Miss Emma was devastated when Tom died. The day he died, she shut the blinds and drew then curtains and darkness of her grief engulfed her.
A couple of months after the funeral, on one of those dark, drizzly days, I stopped to see her. I wasn’t sure she was home. The house was dark and all closed up; all the blinds and curtains were drawn. I rang the doorbell, nothing. I knocked and then I heard a quiet voice say, “I’ll be with you in a minute.”
Miss Emma finally came to the door, and as I walked down the hall to the living room, I couldn’t help but notice that the whole house was sealed up like a tomb. We sat down and went through all those first few minutes of formalities that you go through when you have guests. And then all of a sudden Miss Emma burst out with, “Is the resurrection real?”
It took me back a little but I answered, “Yes.”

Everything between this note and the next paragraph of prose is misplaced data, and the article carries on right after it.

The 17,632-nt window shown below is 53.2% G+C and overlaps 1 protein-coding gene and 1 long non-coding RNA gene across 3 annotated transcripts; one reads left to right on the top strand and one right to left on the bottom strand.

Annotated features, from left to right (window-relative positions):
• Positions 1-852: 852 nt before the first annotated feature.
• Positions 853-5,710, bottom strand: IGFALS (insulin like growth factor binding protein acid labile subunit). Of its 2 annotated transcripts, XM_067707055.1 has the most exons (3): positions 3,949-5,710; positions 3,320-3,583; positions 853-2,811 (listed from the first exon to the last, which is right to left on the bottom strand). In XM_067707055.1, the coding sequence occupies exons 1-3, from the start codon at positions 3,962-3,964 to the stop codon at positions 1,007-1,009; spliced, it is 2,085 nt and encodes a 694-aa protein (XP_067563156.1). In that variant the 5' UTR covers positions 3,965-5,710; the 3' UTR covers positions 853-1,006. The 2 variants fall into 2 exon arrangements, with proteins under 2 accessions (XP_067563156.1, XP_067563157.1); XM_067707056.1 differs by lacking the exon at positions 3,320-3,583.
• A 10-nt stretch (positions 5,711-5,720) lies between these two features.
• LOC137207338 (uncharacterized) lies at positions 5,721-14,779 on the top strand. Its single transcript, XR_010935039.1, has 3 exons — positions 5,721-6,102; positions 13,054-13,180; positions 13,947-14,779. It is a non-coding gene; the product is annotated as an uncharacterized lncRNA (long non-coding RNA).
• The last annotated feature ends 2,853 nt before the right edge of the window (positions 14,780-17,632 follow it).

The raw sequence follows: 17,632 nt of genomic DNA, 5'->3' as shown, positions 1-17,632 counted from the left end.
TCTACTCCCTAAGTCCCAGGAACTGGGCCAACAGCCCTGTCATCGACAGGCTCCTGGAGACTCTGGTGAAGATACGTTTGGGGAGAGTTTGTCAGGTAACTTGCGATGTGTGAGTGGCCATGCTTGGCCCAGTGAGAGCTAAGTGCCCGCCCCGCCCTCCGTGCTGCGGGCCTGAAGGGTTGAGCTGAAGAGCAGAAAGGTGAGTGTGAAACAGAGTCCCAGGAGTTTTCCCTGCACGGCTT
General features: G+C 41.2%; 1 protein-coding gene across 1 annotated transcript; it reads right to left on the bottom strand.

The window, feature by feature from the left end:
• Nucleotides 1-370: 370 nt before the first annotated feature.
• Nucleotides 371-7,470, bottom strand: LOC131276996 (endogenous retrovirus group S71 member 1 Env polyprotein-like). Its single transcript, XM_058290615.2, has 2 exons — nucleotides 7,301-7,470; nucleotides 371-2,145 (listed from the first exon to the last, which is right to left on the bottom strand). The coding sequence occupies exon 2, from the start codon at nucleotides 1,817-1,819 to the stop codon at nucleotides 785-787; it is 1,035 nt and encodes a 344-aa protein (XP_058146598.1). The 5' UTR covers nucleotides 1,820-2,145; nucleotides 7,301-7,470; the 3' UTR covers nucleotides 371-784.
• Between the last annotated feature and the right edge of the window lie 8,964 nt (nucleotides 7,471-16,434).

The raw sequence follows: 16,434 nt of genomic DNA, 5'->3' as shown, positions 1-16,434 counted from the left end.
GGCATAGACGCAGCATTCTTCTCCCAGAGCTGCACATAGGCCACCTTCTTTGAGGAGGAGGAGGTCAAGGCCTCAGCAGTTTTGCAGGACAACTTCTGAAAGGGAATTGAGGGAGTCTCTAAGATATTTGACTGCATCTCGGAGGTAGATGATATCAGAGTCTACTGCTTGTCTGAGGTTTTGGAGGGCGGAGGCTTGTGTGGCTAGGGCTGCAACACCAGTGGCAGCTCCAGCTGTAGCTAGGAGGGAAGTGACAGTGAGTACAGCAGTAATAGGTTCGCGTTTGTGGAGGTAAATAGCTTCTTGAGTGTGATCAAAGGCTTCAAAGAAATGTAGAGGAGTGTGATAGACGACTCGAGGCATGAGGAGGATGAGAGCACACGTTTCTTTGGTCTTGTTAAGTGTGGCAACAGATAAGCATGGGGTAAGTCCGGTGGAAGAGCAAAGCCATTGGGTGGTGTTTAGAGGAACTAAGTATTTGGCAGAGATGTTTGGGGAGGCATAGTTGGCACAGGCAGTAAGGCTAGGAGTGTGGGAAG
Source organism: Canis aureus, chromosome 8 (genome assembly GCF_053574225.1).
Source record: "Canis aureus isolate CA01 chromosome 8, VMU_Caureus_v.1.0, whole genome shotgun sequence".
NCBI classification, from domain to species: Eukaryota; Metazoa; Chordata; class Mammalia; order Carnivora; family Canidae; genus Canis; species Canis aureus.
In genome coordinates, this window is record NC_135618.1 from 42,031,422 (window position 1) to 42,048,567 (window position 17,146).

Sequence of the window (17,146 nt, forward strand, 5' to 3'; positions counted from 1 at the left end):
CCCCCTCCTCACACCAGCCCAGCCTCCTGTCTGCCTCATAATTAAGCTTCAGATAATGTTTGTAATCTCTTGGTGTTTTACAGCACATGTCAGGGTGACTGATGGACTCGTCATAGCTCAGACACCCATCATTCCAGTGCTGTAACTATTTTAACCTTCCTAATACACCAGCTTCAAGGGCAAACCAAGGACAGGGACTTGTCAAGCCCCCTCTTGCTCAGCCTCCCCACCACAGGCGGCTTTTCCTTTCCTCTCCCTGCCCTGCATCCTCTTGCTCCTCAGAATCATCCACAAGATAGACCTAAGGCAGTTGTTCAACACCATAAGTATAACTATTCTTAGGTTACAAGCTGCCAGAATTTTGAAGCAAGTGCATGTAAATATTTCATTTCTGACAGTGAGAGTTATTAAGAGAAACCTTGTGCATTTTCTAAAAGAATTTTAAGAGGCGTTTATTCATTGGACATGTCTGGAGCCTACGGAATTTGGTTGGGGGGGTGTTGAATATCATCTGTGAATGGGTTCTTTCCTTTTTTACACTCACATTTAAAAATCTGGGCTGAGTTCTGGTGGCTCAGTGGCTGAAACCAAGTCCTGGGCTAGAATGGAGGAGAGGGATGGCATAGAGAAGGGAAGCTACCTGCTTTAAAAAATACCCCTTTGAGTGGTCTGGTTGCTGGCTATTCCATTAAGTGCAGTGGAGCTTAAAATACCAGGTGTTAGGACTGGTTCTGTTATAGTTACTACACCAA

She in turn asked, “Well, how do you know?”
We talked about the passages of scripture which deal with the resurrection. And those where Jesus foretold his own death and told us of the promise of the resurrection. We talked about how we have to accept it on faith. It was all very Biblical and theologically correct. I would have gotten an ‘A’ back in Seminary, but I could tell it wasn’t getting through.
With a deep sigh Miss Emma said, “I want a sign. I need proof.” Unfortunately, at that moment, I didn’t remember Charlie’s story. I’m not sure if it would have helped anyway.
I told her the only sign I knew of was the empty tomb. She said, “That’s not enough. I want more than that. I NEED more than that.”
As we talked the rain had been coming down harder and harder. It had gotten even darker. The day seemed to match our moods. She was grief stricken and depressed. I was depressed because I’d come hoping to help and it didn’t seem like I did a very good job.
Before I left, we prayed and I prayed for a sign for Miss Emma; something to ease her grief and to help her know the truth of the resurrection. As I walked down the hall, I felt sort of useless because I hadn’t been able to reach her. Nothing had changed.